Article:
ACIM: “His errors cannot change this and can have no effect at all on the truth in you . To perceive errors in anyone and to react to them as if they were real is to make them real to you. You will not escape paying the price for this, not because you are being punished for it, but because you are following the wrong guide and will lose your way.” ( aka stress)
So could it be that the Course is suggesting that it is the spirit in which we do anything that determines right action. Can we, indeed, follow our heart and do what is needed for the common good and still know in our Right Minds that, in this incredible Dream, the sleeping actors are no less Divine and are ultimately as sinless as our True Self… and yet with their Right Minds asleep, are making decisions that can be harmful to the physical, mental and emotional health of others.
Supposedly, our sole purpose in this illusion is to see our Divine unity in ALL, our sinlessness.
It means living our lives doing the right thing in the spirit of love, kindness and unity. What would this look like in the political arena?
There might be A LOT less personal acrimony on both sides while stating the facts and working for the common good.
My goal is to see through the illusion of ‘evil intentions’ in (apparent) others and acknowledge, instead, that within this illusion I can strive to ask myself, in each endeavor, ‘What for?’.
Thank you for reading & sharing, Jaika.
Eric is referring to the course version put out by the Circle of Atonement in 2017. It is based on Helen’s handwritten notes and is not the original version (or sparkly edition or urtext or . . . )
The idea that what we do matters less than the spirit in which it is done was a longstanding theme of Ken Wapnick’s. If that approach is helpful, great. And when it stops being helpful – which it will 🙂 – that’s great, too.
If you have not read Tara Singh closely (especially The Joseph Plan of A Course in Miracles for the Lean Years and his letters), you might find them helpful. He went deeper into this aspect of this material than most students and teachers. Not for the faint of heart.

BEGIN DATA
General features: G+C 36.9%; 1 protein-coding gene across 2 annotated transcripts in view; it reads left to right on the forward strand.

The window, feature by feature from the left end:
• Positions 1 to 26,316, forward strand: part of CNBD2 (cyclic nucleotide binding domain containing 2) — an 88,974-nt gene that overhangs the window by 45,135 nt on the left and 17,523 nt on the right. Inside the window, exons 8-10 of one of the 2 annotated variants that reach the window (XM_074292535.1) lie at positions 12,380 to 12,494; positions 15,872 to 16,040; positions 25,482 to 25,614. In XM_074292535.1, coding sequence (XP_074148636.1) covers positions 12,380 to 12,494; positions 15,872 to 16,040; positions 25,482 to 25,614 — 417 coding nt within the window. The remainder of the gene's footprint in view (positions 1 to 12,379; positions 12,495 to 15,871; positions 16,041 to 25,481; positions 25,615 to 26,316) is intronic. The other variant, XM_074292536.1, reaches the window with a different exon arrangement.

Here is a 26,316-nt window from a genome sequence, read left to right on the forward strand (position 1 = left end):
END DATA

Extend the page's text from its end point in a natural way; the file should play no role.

As you know, the course has a singular goal: to introduce students to their “inner teacher,” which it calls the “holy spirit.” It’s not a religion, not a lifestyle, not a movement, et cetera.
In light of that, it’s actually not necessary to figure out how to be political while a student (or a capitalist or a pig farmer or somebody’s lover). That stuff takes care of itself! When we reach the stage where we’re trying to integrate our political/sexual/economic/etc being with the course, it’s generally a sign we’re ready to set ACIM aside and shuffle on. I wrote a bit about that in this post. This post – on food and the course – has some interesting comments that touch on this issue, as well. Commenters are always smarter than I am. 🙂
Thanks again. Feel free to stay in touch if it’s helpful or interesting.
Thanks for your reply. I read your post about the way-station. It (ACIM) definitely could be couched as just one of many tools to Awaken… but, still-and-all, just a tool.
I see everything we experience within Consciousness as a tool.
I, myself, swirl around like a Sufi dancer, seeking just the right guidance for my inward journey.
ALL of IT is just a delay tactic.
Mental conditioning prevents me from looking within; from realizing that ‘This is It’ … This moment of Divine, Loving Awareness is all there is and enfolds EVERYTHING. My apparent ‘form’ is a cloak for this Consciousness, nothing more.
When I found the ‘Jewels’ from the Upanishads I wanted to throw them back.
My choice: Stay identified with the mind, ego and body in a world that is happening TO ME and ride the rollercoaster of suffering and Joy that the egoic mind perceives and accept the finality of death…
Wake up to the Moment that is All there IS and that encompasses everything, as It …. Consciousness, becomes aware of Itself; and KNOW that the only ‘I’ that exists (the only deity) is the non-existent Being that IS Existence! I Am That I AM
Sending Love to you Brother.
Thanks, Jaika. Those advaitic phrases do light up our brains! I’m glad you’re happy. Thank you again for sharing.